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No Summary Judgment for Private Transportation Company in Maryland Detainee’s Suit Alleging “Horrific” 2,000-Mile Journey

by Keith Sanders

Over nine days in December 2015, during transport from Maryland to South Carolina to face charges he skipped child support payments, William Karn endured a grueling trek stretching more than 2,000 miles while shackled to a metal bench in a van owned and operated by Prisoner Transport Services (PTS) and Brevard Extraditions.

Karn, who was arrested in Maryland’s Montgomery County on a warrant out of Horry County, South Carolina, spent much of that time in handcuffs so tight that he was left with injuries to his wrists, he said. He also alleged deplorable conditions inside the van, with discarded refuse, human waste and flies.

The trip could have been completed in eight hours, but it lasted many times that long, meandering across five states to pick up and drop off other detainees along the way. During one infrequent bathroom stop, Karn fell out and injured his shoulder. But transporting guards refused him medical attention he said. When a fight erupted in the van, all the detainees were sprayed with a chemical agent and not allowed to wash it off afterwards.

On September 16, 2016, Karn filed a federal civil rights action in the U.S. District Court for the District of Maryland. Proceeding under 42 U.S.C. §1983, he accused PTS and Brevard of deprivation and negligence in violation of his rights under the Fourth, Eighth and Fourteenth Amendments. Defendants promptly filed for summary judgment.

On September 19, 2017, the Court dismissed all claims except one: a Fourteenth Amendment claim against “John Doe” defendants. Karn was allowed to engage in discovery in order to identify them and amend his complaint to add specific allegations against them.

That amended complaint then fleshed out claims of negligence, lack of training and negligent supervision against defendants PTS, Brevard and its employee James Lebron. The Court took testimony from an expert witness for Plaintiff to establish the standard of care he was due. After that, it employed the two-pronged test for deliberate indifference from Farmer v. Brennan, 511 U.S. 825 (1994): Was Karn deprived of a basic human need? And if so, did significant emotional or physical injury result?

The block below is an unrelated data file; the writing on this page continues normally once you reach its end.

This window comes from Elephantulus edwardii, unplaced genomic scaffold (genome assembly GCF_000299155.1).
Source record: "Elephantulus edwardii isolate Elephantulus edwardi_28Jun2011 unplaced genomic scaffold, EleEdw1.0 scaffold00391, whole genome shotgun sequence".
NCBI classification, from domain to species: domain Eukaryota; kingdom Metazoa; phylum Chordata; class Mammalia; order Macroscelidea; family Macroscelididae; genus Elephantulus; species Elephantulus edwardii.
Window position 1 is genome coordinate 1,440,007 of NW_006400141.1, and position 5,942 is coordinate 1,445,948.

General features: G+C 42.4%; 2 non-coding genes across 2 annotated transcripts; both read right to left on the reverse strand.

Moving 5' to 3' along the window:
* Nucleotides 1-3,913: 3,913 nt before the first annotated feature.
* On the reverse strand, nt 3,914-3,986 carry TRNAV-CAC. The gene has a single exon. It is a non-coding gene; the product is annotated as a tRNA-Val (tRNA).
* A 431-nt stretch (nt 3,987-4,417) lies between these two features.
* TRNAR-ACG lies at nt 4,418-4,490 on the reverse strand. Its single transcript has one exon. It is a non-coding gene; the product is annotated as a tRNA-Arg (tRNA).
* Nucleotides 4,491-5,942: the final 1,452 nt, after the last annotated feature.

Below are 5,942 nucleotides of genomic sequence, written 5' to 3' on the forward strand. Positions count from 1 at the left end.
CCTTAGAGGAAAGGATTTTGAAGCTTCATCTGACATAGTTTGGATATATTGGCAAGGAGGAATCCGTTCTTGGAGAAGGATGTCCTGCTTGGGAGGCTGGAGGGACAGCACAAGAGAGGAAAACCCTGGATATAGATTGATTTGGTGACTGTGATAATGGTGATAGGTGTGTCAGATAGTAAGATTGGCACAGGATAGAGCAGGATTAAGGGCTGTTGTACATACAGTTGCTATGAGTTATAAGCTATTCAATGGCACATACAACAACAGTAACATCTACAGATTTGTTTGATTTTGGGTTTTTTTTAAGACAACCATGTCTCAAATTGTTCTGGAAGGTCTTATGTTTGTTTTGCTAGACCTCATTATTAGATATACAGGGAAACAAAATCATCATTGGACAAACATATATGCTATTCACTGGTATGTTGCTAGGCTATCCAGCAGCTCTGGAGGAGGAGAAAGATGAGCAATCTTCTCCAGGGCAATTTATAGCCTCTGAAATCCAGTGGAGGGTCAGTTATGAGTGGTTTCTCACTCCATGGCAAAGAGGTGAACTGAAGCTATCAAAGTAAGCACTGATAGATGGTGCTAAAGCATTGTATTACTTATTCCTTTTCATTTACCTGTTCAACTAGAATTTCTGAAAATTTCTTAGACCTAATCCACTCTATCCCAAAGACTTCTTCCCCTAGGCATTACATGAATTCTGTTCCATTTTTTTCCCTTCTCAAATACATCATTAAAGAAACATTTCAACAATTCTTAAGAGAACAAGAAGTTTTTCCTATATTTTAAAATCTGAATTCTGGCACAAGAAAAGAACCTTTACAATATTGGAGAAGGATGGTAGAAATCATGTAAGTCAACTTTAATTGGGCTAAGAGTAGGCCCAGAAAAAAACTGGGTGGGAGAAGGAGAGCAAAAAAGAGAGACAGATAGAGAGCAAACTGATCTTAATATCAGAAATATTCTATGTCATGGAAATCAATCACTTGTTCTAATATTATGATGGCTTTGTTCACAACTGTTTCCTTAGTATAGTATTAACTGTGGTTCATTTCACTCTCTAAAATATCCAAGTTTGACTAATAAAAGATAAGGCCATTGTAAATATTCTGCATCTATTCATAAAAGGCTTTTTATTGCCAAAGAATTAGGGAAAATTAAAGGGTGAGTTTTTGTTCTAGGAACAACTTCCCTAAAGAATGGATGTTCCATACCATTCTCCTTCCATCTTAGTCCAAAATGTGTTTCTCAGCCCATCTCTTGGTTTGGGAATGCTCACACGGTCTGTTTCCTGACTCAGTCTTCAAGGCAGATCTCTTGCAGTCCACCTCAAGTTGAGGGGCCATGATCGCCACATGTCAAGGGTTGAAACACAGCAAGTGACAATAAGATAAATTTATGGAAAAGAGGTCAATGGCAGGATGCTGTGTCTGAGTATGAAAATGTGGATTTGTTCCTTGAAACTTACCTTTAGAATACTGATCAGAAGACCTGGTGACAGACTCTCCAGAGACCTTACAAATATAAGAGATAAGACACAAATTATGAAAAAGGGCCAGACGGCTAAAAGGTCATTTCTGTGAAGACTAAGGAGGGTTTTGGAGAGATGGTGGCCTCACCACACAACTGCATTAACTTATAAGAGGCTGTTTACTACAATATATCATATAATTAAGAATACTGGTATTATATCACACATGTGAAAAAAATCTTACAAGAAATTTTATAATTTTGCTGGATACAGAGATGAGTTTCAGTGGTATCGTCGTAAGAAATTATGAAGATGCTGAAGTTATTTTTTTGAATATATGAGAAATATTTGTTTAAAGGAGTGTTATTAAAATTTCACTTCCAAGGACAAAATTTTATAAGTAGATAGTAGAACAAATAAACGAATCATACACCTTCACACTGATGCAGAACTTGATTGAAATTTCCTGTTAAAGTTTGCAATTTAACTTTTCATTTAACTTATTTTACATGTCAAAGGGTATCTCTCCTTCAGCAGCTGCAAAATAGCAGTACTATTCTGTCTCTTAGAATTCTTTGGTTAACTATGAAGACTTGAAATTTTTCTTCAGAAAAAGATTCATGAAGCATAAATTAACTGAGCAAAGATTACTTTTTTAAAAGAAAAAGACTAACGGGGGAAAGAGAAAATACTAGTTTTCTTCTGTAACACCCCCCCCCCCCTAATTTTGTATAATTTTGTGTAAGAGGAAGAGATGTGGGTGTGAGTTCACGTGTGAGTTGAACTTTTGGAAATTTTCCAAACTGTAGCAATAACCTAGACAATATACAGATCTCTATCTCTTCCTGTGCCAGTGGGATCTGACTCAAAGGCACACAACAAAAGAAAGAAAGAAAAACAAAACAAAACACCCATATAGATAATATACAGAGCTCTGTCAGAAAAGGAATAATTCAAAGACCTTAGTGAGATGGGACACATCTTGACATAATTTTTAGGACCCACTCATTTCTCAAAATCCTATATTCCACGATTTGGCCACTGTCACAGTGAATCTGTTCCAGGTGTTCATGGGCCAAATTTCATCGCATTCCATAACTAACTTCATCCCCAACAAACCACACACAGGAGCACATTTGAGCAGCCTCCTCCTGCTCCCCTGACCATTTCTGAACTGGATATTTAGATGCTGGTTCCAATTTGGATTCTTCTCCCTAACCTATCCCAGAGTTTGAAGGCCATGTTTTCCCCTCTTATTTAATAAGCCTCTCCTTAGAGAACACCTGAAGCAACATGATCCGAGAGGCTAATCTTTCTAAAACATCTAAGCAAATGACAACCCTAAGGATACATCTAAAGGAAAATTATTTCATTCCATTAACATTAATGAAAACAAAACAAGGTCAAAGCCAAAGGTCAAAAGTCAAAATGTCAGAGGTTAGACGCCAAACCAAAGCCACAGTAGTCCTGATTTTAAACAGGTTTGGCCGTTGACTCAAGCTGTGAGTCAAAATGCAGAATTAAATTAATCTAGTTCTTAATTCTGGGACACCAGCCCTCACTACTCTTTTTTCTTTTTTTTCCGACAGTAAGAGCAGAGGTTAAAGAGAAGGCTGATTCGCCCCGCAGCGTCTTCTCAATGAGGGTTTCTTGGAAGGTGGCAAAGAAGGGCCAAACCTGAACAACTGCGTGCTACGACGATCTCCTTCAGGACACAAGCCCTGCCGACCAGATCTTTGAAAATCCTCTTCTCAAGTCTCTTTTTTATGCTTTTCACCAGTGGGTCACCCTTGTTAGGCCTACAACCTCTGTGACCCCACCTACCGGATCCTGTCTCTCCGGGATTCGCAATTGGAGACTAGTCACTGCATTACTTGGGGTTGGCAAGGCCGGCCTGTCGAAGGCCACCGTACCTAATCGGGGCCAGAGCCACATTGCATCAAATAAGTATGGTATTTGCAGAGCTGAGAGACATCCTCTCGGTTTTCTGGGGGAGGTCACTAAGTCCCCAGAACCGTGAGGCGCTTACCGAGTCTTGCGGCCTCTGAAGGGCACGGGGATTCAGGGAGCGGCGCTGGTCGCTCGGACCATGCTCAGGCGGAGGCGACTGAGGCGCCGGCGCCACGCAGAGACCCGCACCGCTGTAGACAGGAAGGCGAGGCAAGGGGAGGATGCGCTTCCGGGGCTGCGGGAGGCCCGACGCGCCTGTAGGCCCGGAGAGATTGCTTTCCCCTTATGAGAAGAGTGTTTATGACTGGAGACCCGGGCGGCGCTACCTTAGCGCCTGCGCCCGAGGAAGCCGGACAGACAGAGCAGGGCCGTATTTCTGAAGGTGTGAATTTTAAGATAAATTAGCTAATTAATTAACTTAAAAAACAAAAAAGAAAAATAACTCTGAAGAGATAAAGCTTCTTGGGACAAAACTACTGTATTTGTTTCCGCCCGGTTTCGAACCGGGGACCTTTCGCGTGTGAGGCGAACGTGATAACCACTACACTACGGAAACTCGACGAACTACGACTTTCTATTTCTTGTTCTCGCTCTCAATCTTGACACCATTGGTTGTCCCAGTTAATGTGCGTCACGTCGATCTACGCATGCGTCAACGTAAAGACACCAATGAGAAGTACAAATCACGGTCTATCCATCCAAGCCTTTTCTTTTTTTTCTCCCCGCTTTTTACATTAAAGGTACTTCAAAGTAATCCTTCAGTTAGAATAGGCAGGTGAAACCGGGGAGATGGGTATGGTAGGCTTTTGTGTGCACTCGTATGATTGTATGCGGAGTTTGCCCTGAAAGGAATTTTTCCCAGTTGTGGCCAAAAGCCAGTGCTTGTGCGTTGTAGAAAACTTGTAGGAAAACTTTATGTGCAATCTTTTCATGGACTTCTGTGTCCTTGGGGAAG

The answer to both was “yes,” based on alleged conditions in the van sufficiently horrific for U.S. District Judge George Hazel to rule on March 11, 2022 that the evidence “provides support for [Karn’s] allegations that the van drove during the night, [and] that there were few bathroom breaks.” GPS data also supported Karn’s claims that the guards drove at dangerously high speeds up to 97 mph, swerving erratically and causing detainees to be thrown against the wall and floor because there were no seatbelts on the van.

Consequently, the Court denied summary judgment to Defendants PTS, Brevard and Lebron, in his personal capacity, on Plaintiff’s claims of unsanitary conditions, inadequate bathroom breaks, water and food, as well as unreasonable use of chemical agents and excessively tight restraints. The Court also denied summary judgment on Plaintiff’s negligent supervision and training claims. See: Karn v. PTS of Am., LLC, 590 F. Supp. 3d 780 (D. Md. 2022).

The case is now assigned to Judge Lydia Kay Griggsby, who accepted the parties’ most recent status report on May 2, 2023. As it laid out, they are headed to trial in April 2024. PLN will continue to report developments as they are available. Karn is represented by attorneys Jay P. Holland, Alyse L. Prawde and Timothy F. Malone of Joseph Greenwald and Laake PA in Greenbelt, with co-counsel from Rockville attorney Lawrence R. Holzman. See: Karn v. PTS of Am., LLC, USDC (D. Md.), Case No. 8:16-cv-03261.